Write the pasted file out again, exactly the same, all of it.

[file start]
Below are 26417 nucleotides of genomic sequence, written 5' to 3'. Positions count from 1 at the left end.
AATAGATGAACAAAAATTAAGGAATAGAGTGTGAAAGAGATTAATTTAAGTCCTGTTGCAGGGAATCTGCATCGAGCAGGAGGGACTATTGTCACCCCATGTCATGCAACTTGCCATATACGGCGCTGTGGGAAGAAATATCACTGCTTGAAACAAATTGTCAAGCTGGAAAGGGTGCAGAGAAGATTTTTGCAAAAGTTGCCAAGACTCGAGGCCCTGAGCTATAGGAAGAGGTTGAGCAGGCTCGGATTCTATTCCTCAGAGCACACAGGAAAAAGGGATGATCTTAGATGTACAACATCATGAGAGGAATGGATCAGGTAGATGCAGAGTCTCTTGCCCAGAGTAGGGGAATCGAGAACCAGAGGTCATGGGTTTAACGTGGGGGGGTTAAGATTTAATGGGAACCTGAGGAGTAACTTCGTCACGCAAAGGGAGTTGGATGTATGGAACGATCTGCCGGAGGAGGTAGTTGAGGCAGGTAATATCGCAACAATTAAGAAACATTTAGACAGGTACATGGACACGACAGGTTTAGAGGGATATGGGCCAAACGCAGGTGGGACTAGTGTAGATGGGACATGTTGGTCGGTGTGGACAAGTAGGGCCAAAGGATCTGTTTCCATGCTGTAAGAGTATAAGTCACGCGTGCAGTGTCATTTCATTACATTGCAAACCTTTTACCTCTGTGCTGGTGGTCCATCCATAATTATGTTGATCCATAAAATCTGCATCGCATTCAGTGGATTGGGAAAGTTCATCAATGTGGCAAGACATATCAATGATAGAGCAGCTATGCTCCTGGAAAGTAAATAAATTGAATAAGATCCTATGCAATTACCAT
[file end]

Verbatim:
Below are 26417 nucleotides of genomic sequence, written 5' to 3'. Positions count from 1 at the left end.
AATAGATGAACAAAAATTAAGGAATAGAGTGTGAAAGAGATTAATTTAAGTCCTGTTGCAGGGAATCTGCATCGAGCAGGAGGGACTATTGTCACCCCATGTCATGCAACTTGCCATATACGGCGCTGTGGGAAGAAATATCACTGCTTGAAACAAATTGTCAAGCTGGAAAGGGTGCAGAGAAGATTTTTGCAAAAGTTGCCAAGACTCGAGGCCCTGAGCTATAGGAAGAGGTTGAGCAGGCTCGGATTCTATTCCTCAGAGCACACAGGAAAAAGGGATGATCTTAGATGTACAACATCATGAGAGGAATGGATCAGGTAGATGCAGAGTCTCTTGCCCAGAGTAGGGGAATCGAGAACCAGAGGTCATGGGTTTAACGTGGGGGGGTTAAGATTTAATGGGAACCTGAGGAGTAACTTCGTCACGCAAAGGGAGTTGGATGTATGGAACGATCTGCCGGAGGAGGTAGTTGAGGCAGGTAATATCGCAACAATTAAGAAACATTTAGACAGGTACATGGACACGACAGGTTTAGAGGGATATGGGCCAAACGCAGGTGGGACTAGTGTAGATGGGACATGTTGGTCGGTGTGGACAAGTAGGGCCAAAGGATCTGTTTCCATGCTGTAAGAGTATAAGTCACGCGTGCAGTGTCATTTCATTACATTGCAAACCTTTTACCTCTGTGCTGGTGGTCCATCCATAATTATGTTGATCCATAAAATCTGCATCGCATTCAGTGGATTGGGAAAGTTCATCAATGTGGCAAGACATATCAATGATAGAGCAGCTATGCTCCTGGAAAGTAAATAAATTGAATAAGATCCTATGCAATTACCAT